New Delhi, June 8: India has figured at the bottom on a list of 180 countries on the global Environmental Performance Index (EPI) 2022.
The index published recently by the Yale Center for Environmental Law and Policy and the Center for International Earth Science Information Network, Columbia University, used 40 performance indicators across 11 categories to judge countries on climate change performance, environmental health and ecosystem vitality. The EPI provides a data-driven summary of the state of sustainability around the world.
The Union Environment Ministry has questioned India’s raking in the 2022 Index, saying some of the indicators it used are “extrapolated and based on surmises and unscientific methods”.
“The Environmental Performance Index (EPI) 2022 released recently has many indicators based on unfounded assumptions. Some of these indicators used for assessing performance are extrapolated and based on surmises and unscientific methods,” the ministry said in a statement.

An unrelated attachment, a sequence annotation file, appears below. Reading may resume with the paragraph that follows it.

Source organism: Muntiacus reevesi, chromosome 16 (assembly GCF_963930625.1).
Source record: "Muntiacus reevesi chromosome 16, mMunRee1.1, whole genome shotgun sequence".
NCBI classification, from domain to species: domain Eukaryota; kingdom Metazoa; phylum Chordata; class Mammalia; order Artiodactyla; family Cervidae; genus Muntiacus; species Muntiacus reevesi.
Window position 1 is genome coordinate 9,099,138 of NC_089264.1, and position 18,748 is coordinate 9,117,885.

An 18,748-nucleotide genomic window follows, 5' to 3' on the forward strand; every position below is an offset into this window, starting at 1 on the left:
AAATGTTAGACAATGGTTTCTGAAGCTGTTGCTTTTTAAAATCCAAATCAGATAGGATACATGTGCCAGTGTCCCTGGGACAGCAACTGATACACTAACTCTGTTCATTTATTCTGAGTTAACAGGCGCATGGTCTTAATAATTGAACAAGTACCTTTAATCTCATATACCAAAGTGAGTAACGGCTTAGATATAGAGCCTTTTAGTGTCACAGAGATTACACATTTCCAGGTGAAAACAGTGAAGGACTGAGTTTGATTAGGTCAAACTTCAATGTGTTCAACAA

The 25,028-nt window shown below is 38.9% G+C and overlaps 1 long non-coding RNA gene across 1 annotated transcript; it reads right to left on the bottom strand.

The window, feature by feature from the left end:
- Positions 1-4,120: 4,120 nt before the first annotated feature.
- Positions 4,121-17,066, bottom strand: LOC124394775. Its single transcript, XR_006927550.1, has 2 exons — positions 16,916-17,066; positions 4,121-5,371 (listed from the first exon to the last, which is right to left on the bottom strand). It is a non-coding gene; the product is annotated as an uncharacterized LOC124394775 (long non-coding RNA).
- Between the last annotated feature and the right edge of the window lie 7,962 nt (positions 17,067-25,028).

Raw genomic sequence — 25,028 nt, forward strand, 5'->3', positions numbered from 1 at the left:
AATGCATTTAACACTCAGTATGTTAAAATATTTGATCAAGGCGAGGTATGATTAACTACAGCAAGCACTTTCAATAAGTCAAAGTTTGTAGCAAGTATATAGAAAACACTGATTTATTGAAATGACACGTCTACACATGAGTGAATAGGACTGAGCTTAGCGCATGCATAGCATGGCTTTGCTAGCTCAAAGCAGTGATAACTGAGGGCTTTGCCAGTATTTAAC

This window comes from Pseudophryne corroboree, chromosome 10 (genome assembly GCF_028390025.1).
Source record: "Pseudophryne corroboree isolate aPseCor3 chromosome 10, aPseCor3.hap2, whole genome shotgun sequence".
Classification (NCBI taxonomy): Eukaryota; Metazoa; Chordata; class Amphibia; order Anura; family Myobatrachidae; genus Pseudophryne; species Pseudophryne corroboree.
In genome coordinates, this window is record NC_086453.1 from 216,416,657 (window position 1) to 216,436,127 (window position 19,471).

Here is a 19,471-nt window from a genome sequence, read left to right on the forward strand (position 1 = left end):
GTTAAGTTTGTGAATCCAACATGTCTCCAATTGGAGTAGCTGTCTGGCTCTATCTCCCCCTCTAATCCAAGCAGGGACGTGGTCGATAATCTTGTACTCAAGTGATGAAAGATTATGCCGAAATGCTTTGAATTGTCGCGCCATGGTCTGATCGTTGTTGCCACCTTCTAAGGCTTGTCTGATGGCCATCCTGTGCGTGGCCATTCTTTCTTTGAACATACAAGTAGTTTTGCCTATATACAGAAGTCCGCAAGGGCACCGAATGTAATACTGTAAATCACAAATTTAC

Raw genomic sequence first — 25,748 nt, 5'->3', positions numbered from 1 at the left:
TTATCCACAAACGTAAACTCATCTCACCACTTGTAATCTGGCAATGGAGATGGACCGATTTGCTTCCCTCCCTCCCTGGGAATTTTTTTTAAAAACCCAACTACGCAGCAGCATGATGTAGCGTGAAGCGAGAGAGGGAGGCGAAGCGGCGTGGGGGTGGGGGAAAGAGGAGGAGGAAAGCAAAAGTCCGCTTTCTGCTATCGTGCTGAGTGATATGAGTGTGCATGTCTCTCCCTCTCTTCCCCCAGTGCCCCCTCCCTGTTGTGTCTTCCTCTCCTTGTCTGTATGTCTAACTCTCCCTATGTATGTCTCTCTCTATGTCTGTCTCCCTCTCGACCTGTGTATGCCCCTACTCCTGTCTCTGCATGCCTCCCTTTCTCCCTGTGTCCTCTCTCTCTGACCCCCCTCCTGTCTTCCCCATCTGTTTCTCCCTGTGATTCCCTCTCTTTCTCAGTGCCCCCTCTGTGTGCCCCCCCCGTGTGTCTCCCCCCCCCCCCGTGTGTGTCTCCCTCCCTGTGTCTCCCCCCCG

Denmark topped the 2022 Environmental Performance Index (EPI), followed by the UK and Finland, which earned high scores for slashing greenhouse gas emissions in recent years.
Using 40 performance indicators across 11 issue categories, the EPI ranks 180 countries on climate change performance, environmental health and ecosystem vitality. These indicators provide a gauge at a national scale of how close the countries are to established environmental policy targets.
“The lowest scores go to India (18.9), Myanmar (19.4), Vietnam (20.1), Bangladesh (23.1) and Pakistan (24.6). Most low-scoring countries are those that have prioritised economic growth over sustainability, or those that are struggling with civil unrest and other crises.
“India, with increasingly dangerous air quality and rapidly rising greenhouse gas emissions, falls to the bottom of rankings for the first time,” the report read.
China is placed 161st, with an overall EPI score of 28.4.
China and India are projected to be the largest and second-largest emitters of greenhouse gases in 2050, despite recently promising to curb emission growth rates, the researchers claimed.